In the split decision, Kelley also granted the church’s motion for summary judgment, effectively dismissing a third claim in which a victim had signed a prior settlement agreement with the church.”

How clever of them.

“In an emotional preamble to her ruling, before a packed courtroom, Kelley expressed a reverence for the Catholic Church and compassion for the victims, saying she was “brought to tears more than once” reading the accounts of the men and women who allege they were sexually abused as children by priests, deacons, nuns, teachers and others over the past 60 years.
“But I cannot let compassion be the basis for my decision. It must be governed by law,” Kelley said.”

Compassion for whom? Certainly not for the victims.

“Archdiocese attorney Frank LoCoco acknowledged the gravity of the allegations at the outset of the hearing.
“This will be the most difficult professional decision you will ever make,” LoCoco told Kelley.
Kelley made it clear that her rulings applied to the three individual cases at hand, not broad classes of claims they may represent. Allowing the two claims to stand doesn’t guarantee they will be paid in the bankruptcy, only that the legal debate over when the statute of limitations begins ticking must be decided at trial.
The archdiocese had sought the dismissal of three claims involving two priests and a parish choir director who were accused of molesting boys in the 1970s and ’80s. Church lawyers argued that the cases were beyond the statute of limitations and involved a victim who signed a previous settlement agreement and a perpetrator – the choir director – who was not a direct employee.”

“Victims’ attorneys had characterized the church’s objections as a test case that, if successful, would have eliminated 95% of the claims in the bankruptcy.
Kelly disallowed the claim involving the prior settlement because the victim didn’t meet all of the criteria for voiding a signed agreement.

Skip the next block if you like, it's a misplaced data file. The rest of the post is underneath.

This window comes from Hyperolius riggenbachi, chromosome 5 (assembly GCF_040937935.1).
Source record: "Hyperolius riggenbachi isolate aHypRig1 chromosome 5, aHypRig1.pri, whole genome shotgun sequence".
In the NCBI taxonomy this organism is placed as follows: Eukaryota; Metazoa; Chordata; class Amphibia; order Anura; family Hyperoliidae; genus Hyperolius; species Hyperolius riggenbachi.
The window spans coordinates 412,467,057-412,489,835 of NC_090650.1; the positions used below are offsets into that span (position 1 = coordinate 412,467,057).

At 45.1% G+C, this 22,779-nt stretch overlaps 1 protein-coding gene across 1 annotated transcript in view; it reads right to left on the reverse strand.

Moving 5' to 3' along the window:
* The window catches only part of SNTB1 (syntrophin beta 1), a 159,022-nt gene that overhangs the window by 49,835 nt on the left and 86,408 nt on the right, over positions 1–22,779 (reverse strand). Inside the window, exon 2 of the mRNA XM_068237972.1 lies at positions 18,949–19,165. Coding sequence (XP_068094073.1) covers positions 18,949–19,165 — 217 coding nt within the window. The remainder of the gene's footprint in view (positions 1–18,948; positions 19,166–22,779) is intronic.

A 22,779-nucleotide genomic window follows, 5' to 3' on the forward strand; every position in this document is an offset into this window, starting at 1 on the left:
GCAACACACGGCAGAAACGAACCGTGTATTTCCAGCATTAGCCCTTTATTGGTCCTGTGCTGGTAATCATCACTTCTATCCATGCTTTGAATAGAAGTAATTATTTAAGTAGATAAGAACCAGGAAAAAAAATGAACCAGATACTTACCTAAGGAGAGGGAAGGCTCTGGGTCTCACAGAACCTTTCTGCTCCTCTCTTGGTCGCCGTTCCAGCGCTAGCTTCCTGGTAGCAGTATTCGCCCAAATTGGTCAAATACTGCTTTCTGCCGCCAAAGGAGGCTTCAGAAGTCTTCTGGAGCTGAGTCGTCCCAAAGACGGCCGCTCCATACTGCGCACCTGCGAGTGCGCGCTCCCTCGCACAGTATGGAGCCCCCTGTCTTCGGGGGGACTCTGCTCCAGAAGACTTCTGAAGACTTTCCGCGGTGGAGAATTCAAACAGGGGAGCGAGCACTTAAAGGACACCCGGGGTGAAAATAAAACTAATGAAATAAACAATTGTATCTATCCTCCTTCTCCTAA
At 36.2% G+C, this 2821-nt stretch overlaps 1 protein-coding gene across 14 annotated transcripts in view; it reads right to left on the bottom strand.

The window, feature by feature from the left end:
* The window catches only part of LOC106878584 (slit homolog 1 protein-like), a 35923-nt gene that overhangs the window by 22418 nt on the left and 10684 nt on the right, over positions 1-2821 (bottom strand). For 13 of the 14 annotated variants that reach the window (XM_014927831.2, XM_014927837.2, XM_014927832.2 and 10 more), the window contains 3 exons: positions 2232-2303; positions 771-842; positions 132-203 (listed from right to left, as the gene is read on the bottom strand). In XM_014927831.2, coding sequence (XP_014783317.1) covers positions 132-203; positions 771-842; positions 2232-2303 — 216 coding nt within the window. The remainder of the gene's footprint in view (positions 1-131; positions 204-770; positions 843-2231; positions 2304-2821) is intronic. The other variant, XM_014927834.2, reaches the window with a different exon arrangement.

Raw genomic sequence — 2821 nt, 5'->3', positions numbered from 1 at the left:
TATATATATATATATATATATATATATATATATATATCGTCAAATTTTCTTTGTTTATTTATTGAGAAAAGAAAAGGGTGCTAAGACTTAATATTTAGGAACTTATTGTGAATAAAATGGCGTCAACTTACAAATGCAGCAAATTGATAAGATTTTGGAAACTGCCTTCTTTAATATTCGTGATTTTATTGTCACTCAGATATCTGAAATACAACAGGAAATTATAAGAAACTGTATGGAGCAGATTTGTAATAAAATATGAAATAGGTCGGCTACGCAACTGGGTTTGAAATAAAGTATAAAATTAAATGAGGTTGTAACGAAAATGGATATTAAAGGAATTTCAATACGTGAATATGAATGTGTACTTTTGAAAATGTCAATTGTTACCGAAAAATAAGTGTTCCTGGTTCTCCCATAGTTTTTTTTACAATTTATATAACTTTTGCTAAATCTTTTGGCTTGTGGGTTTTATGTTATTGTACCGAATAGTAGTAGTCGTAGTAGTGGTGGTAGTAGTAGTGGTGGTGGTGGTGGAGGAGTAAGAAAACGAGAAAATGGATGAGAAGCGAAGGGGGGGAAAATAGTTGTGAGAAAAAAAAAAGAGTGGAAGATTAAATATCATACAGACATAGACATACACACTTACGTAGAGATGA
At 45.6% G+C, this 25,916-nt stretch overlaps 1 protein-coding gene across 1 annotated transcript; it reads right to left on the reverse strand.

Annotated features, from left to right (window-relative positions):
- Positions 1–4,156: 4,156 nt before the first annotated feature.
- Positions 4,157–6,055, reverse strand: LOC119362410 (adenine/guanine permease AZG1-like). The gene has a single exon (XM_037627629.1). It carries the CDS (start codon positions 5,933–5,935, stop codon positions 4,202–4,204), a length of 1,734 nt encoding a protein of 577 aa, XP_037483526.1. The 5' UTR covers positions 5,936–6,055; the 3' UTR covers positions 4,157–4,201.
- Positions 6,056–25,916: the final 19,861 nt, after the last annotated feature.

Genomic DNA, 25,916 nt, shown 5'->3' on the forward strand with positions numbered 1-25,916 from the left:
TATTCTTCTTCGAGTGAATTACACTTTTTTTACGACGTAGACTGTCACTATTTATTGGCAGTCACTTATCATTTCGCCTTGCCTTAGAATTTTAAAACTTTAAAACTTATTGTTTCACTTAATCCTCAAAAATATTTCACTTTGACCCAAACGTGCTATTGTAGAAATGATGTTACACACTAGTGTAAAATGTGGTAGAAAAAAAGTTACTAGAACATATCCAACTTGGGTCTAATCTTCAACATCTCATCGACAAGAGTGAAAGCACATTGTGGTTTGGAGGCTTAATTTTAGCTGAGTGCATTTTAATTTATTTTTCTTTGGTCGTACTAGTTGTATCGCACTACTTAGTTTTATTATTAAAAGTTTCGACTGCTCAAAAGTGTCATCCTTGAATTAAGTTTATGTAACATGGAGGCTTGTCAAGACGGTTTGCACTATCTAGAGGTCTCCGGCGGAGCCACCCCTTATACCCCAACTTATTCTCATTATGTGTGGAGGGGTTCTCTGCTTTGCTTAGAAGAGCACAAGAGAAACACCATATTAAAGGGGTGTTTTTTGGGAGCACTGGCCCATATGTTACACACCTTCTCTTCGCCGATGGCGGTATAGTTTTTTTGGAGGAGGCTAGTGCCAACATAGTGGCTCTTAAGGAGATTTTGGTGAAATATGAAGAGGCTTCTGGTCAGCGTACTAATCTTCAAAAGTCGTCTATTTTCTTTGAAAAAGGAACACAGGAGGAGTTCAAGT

Much of the debate Thursday centered on how to apply the state’s six-year statute of limitations on fraud allegations. LoCoco argued that the clock began ticking at the latest in 2004, when the archdiocese posted its online list of 44 priests with substantiated allegations of abuse.
Anderson said the victims didn’t know they were defrauded until 2006 and 2009, when they learned, in some cases through documents released as part of a California settlement, that the archdiocese had lied to them about their abusers’ histories.
“When a few did go forward and asked questions, what were they told? Lies,” Anderson said.”

“Anderson raised the issue of the 100 additional accused offenders, culled from his own clients’ claims, as part of his defense of the claims.
The archdiocese has said that it turns over all new claims of allegations involving living priests to the appropriate district attorney’s office, though it is not clear whether that includes religious order priests and others it doesn’t consider its employees.
The victims were not identified in court or in the documents filed on the issues raised Thursday. The claims of all but about 30 victim-survivors are filed under seal as part of a court order intended to protect the identities of any victim seeking anonymity.
The three cases at issue Thursday involved:
The now-defrocked Father Franklyn Becker, who had served as pastor at Holy Family Parish in Whitefish Bay. The victim alleges Becker abused him between 1972 and ’74, when the victim was 13 to 16 years old.
Father David Hanser, also since laicized, who is accused of molesting a 7-year-old boy in 1977-’78 when he was associate pastor at St. John Vianney Parish in Brookfield.
Robert Schaefer, then-choir director at St. Catherine Parish in Milwaukee. Schaefer is accused of repeatedly molesting a boy from 1976 to 1982, beginning when the boy was about 10 years old.
Becker and Hanser have well-established histories as serial sex offenders; both were laicized by the archdiocese and appear on its list of offender priests. At least one other man has accused Schaefer of abusing him as a teenager. Schaefer is not listed on the archdiocese’s website”